- Poster presentation
- Open Access
Cigarette smoking induces small airway epithelial epigenetic changes with corresponding modulation of gene expression
Epigenetics & Chromatinvolume 6, Article number: P10 (2013)
The small airway epithelium (SAE), the first site of smoking-induced lung pathology, exhibits genome-wide changes in gene expression in response to cigarette smoking. Based on evidence that the epigenome can respond to external stimuli in a rapid manner, we assessed the SAE of smokers for genome-wide DNA methylation changes compared to nonsmokers, and whether these epigenetic changes were linked to the transcriptional program of these cells.
Materials and methods
SAE was recovered by fiberoptic bronchoscopy and brushing of healthy nonsmokers (n=19) and healthy smokers (n=20). SAE DNA was assessed for genome-wide methylation using the microarray-based high resolution Hpall tiny fragment enriched by ligation-mediated PCR (HELP) assay (Roche-NimbleGen). SAE transcriptome was assessed with Affymetirx HG-U133 Plus 2.0 arrays, with MAS5 and Ingenuity pathway analysis.
Smoking caused methylation changes of 0.2% of genes distributed across the genome, with the majority characterized by hypomethylation and the minority by hypermethylation. Across the genome, 204 unique genes were differentially methylated in SAE DNA of smokers compared to nonsmokers, with 67% of the differential methylation within 2 kb of transcriptional start sites. For those genes affected, the methylation changes were limited to a focal region of the gene. Among the genes with differential methylation were those related to metabolism, transcription, signal transduction and transport. Smoking induced hypomethylated genes were often related to xenobiotic processes and signal transduction, whereas smoking induced hypermethylated genes represented a wide variety of functions. Among the genes found to be differentially methylated by smoking were genes involved in SAE function of basal stem/progenitor cells, cilia and secretory cells. Of the 204 differentially methylated genes, 34 (17%) correlated with gene expression. Of these, 53% had hypermethylation linked to down-regulation and 47% hypomethylation linked to up-regulation. We also observed the opposite, with hypermethylation associated with up-regulation and hypomethylation linked to down-regulation.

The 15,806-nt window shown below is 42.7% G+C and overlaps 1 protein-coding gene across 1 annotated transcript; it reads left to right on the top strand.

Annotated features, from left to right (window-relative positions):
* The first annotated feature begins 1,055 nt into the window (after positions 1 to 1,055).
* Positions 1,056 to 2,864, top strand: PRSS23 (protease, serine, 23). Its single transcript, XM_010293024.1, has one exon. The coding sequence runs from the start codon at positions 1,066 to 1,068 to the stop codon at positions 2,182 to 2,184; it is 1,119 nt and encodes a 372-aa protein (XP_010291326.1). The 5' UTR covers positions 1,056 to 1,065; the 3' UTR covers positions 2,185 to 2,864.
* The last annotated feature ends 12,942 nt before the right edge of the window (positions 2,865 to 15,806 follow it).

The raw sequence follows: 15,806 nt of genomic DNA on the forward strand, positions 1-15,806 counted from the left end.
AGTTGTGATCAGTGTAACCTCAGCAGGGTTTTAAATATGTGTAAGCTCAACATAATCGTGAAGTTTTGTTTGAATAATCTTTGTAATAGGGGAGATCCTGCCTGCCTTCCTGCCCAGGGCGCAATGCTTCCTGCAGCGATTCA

The data demonstrates that the chronic stress to the lung by cigarette smoking is associated with significant changes in the DNA methylation status of the SAE, a cell population representing <1% of the total lung parenchymal cell population, yet critical to normal lung function and defense. Many of these methylation changes are also linked to alterations of the SAE transcriptional program, indicating that epigenetic modifications likely play an important role in the pathogenesis of smoking-induced lung disease.